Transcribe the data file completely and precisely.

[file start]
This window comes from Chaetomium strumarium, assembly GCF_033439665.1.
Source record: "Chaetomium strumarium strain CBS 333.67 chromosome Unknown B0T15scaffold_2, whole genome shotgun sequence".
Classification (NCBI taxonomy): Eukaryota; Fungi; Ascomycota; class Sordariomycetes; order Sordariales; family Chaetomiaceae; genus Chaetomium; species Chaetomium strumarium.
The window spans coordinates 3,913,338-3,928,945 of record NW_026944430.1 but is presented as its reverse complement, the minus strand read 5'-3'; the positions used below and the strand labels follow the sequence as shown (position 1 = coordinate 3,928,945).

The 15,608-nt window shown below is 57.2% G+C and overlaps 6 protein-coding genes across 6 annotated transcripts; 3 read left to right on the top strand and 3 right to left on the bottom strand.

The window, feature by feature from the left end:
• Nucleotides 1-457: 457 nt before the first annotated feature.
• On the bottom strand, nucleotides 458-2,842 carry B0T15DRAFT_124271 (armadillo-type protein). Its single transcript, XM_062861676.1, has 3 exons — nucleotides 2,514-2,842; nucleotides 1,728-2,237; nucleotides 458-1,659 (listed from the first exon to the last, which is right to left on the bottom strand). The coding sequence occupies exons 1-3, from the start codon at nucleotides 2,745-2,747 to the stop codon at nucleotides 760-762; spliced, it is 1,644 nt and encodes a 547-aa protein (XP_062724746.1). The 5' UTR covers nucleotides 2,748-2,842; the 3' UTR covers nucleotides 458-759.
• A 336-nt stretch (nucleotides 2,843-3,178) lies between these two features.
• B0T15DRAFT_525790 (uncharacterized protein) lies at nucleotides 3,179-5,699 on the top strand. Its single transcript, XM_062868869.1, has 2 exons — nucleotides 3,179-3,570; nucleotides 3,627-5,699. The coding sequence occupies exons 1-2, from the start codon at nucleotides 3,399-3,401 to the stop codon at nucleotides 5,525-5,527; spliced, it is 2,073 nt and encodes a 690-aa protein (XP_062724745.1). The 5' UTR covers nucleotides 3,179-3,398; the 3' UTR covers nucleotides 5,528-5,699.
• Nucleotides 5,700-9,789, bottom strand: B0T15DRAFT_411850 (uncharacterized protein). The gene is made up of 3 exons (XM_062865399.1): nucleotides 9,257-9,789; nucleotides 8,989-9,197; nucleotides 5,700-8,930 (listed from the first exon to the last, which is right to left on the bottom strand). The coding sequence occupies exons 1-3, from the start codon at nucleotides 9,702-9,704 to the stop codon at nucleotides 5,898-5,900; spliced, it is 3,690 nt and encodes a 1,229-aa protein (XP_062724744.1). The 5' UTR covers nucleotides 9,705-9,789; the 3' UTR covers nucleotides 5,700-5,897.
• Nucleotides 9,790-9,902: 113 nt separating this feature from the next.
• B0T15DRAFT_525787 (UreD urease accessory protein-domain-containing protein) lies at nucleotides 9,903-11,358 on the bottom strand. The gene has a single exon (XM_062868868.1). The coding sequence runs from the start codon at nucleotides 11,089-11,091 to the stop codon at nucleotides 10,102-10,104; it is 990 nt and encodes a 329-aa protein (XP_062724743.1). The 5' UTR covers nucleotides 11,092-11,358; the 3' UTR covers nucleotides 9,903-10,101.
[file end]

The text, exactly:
This window comes from Chaetomium strumarium, assembly GCF_033439665.1.
Source record: "Chaetomium strumarium strain CBS 333.67 chromosome Unknown B0T15scaffold_2, whole genome shotgun sequence".
Classification (NCBI taxonomy): Eukaryota; Fungi; Ascomycota; class Sordariomycetes; order Sordariales; family Chaetomiaceae; genus Chaetomium; species Chaetomium strumarium.
The window spans coordinates 3,913,338-3,928,945 of record NW_026944430.1 but is presented as its reverse complement, the minus strand read 5'-3'; the positions used below and the strand labels follow the sequence as shown (position 1 = coordinate 3,928,945).

The 15,608-nt window shown below is 57.2% G+C and overlaps 6 protein-coding genes across 6 annotated transcripts; 3 read left to right on the top strand and 3 right to left on the bottom strand.

The window, feature by feature from the left end:
• Nucleotides 1-457: 457 nt before the first annotated feature.
• On the bottom strand, nucleotides 458-2,842 carry B0T15DRAFT_124271 (armadillo-type protein). Its single transcript, XM_062861676.1, has 3 exons — nucleotides 2,514-2,842; nucleotides 1,728-2,237; nucleotides 458-1,659 (listed from the first exon to the last, which is right to left on the bottom strand). The coding sequence occupies exons 1-3, from the start codon at nucleotides 2,745-2,747 to the stop codon at nucleotides 760-762; spliced, it is 1,644 nt and encodes a 547-aa protein (XP_062724746.1). The 5' UTR covers nucleotides 2,748-2,842; the 3' UTR covers nucleotides 458-759.
• A 336-nt stretch (nucleotides 2,843-3,178) lies between these two features.
• B0T15DRAFT_525790 (uncharacterized protein) lies at nucleotides 3,179-5,699 on the top strand. Its single transcript, XM_062868869.1, has 2 exons — nucleotides 3,179-3,570; nucleotides 3,627-5,699. The coding sequence occupies exons 1-2, from the start codon at nucleotides 3,399-3,401 to the stop codon at nucleotides 5,525-5,527; spliced, it is 2,073 nt and encodes a 690-aa protein (XP_062724745.1). The 5' UTR covers nucleotides 3,179-3,398; the 3' UTR covers nucleotides 5,528-5,699.
• Nucleotides 5,700-9,789, bottom strand: B0T15DRAFT_411850 (uncharacterized protein). The gene is made up of 3 exons (XM_062865399.1): nucleotides 9,257-9,789; nucleotides 8,989-9,197; nucleotides 5,700-8,930 (listed from the first exon to the last, which is right to left on the bottom strand). The coding sequence occupies exons 1-3, from the start codon at nucleotides 9,702-9,704 to the stop codon at nucleotides 5,898-5,900; spliced, it is 3,690 nt and encodes a 1,229-aa protein (XP_062724744.1). The 5' UTR covers nucleotides 9,705-9,789; the 3' UTR covers nucleotides 5,700-5,897.
• Nucleotides 9,790-9,902: 113 nt separating this feature from the next.
• B0T15DRAFT_525787 (UreD urease accessory protein-domain-containing protein) lies at nucleotides 9,903-11,358 on the bottom strand. The gene has a single exon (XM_062868868.1). The coding sequence runs from the start codon at nucleotides 11,089-11,091 to the stop codon at nucleotides 10,102-10,104; it is 990 nt and encodes a 329-aa protein (XP_062724743.1). The 5' UTR covers nucleotides 11,092-11,358; the 3' UTR covers nucleotides 9,903-10,101.